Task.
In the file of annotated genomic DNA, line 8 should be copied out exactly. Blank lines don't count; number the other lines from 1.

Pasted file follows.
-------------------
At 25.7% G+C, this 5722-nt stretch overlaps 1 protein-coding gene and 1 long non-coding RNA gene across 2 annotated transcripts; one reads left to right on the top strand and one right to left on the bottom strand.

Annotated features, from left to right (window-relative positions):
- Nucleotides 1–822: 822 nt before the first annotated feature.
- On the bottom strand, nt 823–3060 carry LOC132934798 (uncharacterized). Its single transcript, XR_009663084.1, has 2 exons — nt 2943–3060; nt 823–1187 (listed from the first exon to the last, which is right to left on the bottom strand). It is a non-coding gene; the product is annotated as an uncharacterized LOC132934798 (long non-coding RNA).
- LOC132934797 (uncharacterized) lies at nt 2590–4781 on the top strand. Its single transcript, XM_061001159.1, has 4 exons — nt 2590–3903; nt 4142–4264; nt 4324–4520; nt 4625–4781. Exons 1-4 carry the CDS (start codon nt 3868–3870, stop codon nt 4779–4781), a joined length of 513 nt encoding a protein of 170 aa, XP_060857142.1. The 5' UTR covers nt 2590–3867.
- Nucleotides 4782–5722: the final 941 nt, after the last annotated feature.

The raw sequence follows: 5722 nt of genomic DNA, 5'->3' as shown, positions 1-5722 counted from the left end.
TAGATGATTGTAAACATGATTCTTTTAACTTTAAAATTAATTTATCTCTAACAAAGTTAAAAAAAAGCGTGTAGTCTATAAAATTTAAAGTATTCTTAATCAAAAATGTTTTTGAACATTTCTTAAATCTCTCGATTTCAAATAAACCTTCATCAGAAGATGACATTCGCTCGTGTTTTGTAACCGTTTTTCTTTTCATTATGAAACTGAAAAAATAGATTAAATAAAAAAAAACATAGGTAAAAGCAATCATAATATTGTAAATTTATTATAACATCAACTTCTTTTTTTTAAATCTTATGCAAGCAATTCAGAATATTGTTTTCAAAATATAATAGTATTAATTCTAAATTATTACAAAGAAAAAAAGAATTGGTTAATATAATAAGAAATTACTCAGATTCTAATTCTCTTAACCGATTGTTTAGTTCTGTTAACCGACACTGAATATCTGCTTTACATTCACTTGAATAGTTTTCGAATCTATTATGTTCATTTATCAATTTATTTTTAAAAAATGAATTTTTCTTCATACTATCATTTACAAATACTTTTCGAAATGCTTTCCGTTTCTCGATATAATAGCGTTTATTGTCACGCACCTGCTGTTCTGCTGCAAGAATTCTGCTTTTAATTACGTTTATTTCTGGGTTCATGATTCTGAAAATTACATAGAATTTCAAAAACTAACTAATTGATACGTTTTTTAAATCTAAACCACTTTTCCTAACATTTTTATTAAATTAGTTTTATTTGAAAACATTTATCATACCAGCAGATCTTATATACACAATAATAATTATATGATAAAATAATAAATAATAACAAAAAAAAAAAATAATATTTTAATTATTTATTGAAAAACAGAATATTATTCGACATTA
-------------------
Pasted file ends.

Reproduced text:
TAGATGATTGTAAACATGATTCTTTTAACTTTAAAATTAATTTATCTCTAACAAAGTTAAAAAAAAGCGTGTAGTCTATAAAATTTAAAGTATTCTTAATCAAAAATGTTTTTGAACATTTCTTAAATCTCTCGATTTCAAATAAACCTTCATCAGAAGATGACATTCGCTCGTGTTTTGTAACCGTTTTTCTTTTCATTATGAAACTGAAAAAATAGATTAAATAAAAAAAAACATAGGTAAAAGCAATCATAATATTGTAAATTTATTATAACATCAACTTCTTTTTTTTAAATCTTATGCAAGCAATTCAGAATATTGTTTTCAAAATATAATAGTATTAATTCTAAATTATTACAAAGAAAAAAAGAATTGGTTAATATAATAAGAAATTACTCAGATTCTAATTCTCTTAACCGATTGTTTAGTTCTGTTAACCGACACTGAATATCTGCTTTACATTCACTTGAATAGTTTTCGAATCTATTATGTTCATTTATCAATTTATTTTTAAAAAATGAATTTTTCTTCATACTATCATTTACAAATACTTTTCGAAATGCTTTCCGTTTCTCGATATAATAGCGTTTATTGTCACGCACCTGCTGTTCTGCTGCAAGAATTCTGCTTTTAATTACGTTTATTTCTGGGTTCATGATTCTGAAAATTACATAGAATTTCAAAAACTAACTAATTGATACGTTTTTTAAATCTAAACCACTTTTCCTAACATTTTTATTAAATTAGTTTTATTTGAAAACATTTATCATACCAGCAGATCTTATATACACAATAATAATTATATGATAAAATAATAAATAATAACAAAAAAAAAAAATAATATTTTAATTATTTATTGAAAAACAGAATATTATTCGACATTA